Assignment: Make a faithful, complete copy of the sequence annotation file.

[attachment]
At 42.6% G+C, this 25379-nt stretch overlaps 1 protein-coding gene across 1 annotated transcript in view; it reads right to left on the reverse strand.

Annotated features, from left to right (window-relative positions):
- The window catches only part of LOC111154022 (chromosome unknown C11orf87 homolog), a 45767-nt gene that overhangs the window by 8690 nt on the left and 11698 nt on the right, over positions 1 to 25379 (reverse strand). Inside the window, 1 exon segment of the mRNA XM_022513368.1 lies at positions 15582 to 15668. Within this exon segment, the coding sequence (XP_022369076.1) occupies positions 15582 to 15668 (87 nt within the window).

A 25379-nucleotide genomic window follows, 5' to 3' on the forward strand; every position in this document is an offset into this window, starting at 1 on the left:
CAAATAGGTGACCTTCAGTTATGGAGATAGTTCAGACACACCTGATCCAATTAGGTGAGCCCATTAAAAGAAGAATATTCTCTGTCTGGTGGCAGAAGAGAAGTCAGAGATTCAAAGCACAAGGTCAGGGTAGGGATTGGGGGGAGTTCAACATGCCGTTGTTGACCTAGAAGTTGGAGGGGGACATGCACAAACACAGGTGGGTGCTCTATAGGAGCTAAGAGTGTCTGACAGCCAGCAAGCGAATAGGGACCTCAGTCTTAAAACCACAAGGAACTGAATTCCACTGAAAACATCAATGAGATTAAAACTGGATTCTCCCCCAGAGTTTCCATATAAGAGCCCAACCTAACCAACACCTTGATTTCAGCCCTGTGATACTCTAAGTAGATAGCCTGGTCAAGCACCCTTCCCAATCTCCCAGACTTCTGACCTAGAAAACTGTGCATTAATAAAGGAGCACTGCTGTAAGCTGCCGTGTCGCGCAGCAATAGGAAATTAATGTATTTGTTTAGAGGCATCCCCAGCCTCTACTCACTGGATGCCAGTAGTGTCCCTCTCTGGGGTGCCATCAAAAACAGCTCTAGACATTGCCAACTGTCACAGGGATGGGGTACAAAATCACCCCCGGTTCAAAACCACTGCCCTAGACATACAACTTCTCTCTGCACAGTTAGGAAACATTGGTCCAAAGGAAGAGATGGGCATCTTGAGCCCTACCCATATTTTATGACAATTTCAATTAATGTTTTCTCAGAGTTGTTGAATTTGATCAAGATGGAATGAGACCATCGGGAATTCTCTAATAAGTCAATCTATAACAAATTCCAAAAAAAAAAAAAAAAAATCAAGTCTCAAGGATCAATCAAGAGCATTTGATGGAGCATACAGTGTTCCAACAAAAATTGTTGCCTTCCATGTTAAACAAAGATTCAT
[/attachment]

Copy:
At 42.6% G+C, this 25379-nt stretch overlaps 1 protein-coding gene across 1 annotated transcript in view; it reads right to left on the reverse strand.

Annotated features, from left to right (window-relative positions):
- The window catches only part of LOC111154022 (chromosome unknown C11orf87 homolog), a 45767-nt gene that overhangs the window by 8690 nt on the left and 11698 nt on the right, over positions 1 to 25379 (reverse strand). Inside the window, 1 exon segment of the mRNA XM_022513368.1 lies at positions 15582 to 15668. Within this exon segment, the coding sequence (XP_022369076.1) occupies positions 15582 to 15668 (87 nt within the window).

A 25379-nucleotide genomic window follows, 5' to 3' on the forward strand; every position in this document is an offset into this window, starting at 1 on the left:
CAAATAGGTGACCTTCAGTTATGGAGATAGTTCAGACACACCTGATCCAATTAGGTGAGCCCATTAAAAGAAGAATATTCTCTGTCTGGTGGCAGAAGAGAAGTCAGAGATTCAAAGCACAAGGTCAGGGTAGGGATTGGGGGGAGTTCAACATGCCGTTGTTGACCTAGAAGTTGGAGGGGGACATGCACAAACACAGGTGGGTGCTCTATAGGAGCTAAGAGTGTCTGACAGCCAGCAAGCGAATAGGGACCTCAGTCTTAAAACCACAAGGAACTGAATTCCACTGAAAACATCAATGAGATTAAAACTGGATTCTCCCCCAGAGTTTCCATATAAGAGCCCAACCTAACCAACACCTTGATTTCAGCCCTGTGATACTCTAAGTAGATAGCCTGGTCAAGCACCCTTCCCAATCTCCCAGACTTCTGACCTAGAAAACTGTGCATTAATAAAGGAGCACTGCTGTAAGCTGCCGTGTCGCGCAGCAATAGGAAATTAATGTATTTGTTTAGAGGCATCCCCAGCCTCTACTCACTGGATGCCAGTAGTGTCCCTCTCTGGGGTGCCATCAAAAACAGCTCTAGACATTGCCAACTGTCACAGGGATGGGGTACAAAATCACCCCCGGTTCAAAACCACTGCCCTAGACATACAACTTCTCTCTGCACAGTTAGGAAACATTGGTCCAAAGGAAGAGATGGGCATCTTGAGCCCTACCCATATTTTATGACAATTTCAATTAATGTTTTCTCAGAGTTGTTGAATTTGATCAAGATGGAATGAGACCATCGGGAATTCTCTAATAAGTCAATCTATAACAAATTCCAAAAAAAAAAAAAAAAAATCAAGTCTCAAGGATCAATCAAGAGCATTTGATGGAGCATACAGTGTTCCAACAAAAATTGTTGCCTTCCATGTTAAACAAAGATTCAT